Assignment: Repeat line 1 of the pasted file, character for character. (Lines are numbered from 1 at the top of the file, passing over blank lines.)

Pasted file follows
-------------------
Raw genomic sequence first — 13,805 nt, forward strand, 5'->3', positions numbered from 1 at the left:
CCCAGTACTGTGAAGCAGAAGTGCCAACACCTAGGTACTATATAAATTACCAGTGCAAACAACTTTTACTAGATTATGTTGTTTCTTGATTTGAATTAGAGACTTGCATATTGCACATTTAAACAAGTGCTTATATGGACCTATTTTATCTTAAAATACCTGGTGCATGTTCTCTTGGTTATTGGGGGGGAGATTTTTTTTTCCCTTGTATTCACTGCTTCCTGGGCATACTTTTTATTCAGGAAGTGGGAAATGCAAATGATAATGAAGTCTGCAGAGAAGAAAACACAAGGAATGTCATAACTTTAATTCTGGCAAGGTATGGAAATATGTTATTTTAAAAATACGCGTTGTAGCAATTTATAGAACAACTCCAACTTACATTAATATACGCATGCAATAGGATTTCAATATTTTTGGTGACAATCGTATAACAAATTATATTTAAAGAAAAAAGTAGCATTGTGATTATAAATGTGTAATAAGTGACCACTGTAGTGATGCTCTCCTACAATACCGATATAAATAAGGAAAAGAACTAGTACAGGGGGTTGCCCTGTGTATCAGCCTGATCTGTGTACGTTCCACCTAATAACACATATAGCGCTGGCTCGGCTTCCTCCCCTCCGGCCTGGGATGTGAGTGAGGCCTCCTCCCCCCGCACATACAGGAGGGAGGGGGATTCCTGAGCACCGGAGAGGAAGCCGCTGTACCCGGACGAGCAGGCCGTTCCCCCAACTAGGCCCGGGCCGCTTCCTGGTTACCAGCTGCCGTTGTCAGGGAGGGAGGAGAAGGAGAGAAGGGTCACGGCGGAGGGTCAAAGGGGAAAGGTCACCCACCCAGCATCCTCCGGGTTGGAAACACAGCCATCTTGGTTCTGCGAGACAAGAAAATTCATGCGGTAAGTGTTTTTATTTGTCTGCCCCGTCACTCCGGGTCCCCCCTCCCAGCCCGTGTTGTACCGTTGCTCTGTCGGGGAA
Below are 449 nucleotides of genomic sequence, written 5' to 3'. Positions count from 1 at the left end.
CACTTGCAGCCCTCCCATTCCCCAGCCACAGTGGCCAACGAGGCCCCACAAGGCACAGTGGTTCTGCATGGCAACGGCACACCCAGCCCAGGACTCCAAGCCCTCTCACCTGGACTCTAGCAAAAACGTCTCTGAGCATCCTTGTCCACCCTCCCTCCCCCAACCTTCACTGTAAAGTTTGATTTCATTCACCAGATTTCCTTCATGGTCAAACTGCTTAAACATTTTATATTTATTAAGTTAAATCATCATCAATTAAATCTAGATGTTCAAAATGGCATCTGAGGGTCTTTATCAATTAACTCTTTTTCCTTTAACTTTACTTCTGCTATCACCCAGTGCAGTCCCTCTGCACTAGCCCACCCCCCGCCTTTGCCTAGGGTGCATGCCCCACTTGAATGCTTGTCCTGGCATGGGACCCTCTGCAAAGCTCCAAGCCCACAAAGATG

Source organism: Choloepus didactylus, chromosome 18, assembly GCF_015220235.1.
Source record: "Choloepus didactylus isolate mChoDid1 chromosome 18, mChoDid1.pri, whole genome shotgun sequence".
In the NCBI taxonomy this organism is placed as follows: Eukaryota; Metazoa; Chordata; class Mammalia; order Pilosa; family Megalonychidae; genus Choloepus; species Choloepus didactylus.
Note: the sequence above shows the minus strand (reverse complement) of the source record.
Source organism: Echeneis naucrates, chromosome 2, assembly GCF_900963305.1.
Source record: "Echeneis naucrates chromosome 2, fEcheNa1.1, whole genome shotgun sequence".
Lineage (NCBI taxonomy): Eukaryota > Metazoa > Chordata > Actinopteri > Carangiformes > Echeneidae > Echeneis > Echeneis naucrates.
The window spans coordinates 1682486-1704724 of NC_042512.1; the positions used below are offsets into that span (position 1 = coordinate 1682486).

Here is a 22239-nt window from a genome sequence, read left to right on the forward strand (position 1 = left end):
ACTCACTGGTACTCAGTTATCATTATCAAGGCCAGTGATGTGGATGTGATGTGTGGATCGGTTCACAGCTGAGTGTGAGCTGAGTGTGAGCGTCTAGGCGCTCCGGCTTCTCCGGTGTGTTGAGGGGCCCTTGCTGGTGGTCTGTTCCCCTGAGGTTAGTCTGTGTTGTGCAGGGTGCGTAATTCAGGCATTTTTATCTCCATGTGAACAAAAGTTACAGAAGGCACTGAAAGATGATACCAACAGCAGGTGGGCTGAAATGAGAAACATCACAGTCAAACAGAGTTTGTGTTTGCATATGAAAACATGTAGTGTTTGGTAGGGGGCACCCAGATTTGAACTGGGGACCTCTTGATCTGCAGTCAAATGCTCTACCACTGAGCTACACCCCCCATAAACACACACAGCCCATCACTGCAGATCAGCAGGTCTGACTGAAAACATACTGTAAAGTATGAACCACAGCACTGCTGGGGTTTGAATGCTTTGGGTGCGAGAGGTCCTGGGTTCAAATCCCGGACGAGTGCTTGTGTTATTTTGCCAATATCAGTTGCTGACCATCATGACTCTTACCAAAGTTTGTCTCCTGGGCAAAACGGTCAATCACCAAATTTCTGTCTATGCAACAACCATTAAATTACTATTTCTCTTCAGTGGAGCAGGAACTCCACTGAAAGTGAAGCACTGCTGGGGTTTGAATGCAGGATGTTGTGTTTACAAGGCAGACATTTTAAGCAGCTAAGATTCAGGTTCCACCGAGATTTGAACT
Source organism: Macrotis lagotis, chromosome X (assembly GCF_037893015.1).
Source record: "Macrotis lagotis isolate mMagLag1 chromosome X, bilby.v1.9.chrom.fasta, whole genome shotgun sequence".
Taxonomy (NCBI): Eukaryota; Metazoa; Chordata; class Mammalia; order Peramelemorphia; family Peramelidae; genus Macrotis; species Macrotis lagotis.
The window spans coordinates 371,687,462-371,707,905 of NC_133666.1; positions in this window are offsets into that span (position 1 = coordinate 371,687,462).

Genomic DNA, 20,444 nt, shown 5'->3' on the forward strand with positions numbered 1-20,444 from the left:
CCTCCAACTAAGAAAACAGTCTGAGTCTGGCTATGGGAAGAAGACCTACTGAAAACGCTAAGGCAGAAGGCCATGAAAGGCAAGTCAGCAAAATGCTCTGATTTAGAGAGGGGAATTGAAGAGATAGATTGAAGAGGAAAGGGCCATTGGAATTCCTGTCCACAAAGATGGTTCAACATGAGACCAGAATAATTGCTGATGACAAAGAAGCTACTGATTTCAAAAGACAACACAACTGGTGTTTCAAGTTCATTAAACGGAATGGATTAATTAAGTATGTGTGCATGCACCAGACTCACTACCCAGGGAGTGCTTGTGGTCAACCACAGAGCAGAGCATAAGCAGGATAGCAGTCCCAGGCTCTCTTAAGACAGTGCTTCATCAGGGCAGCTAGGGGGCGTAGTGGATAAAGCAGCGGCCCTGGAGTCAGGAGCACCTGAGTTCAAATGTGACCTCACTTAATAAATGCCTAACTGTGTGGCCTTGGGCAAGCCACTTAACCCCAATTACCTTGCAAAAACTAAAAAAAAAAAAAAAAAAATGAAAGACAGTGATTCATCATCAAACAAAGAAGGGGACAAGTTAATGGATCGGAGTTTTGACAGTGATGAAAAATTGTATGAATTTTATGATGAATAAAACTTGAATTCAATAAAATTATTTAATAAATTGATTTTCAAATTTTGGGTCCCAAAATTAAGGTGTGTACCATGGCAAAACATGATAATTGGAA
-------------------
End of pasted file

Raw genomic sequence first — 13,805 nt, forward strand, 5'->3', positions numbered from 1 at the left: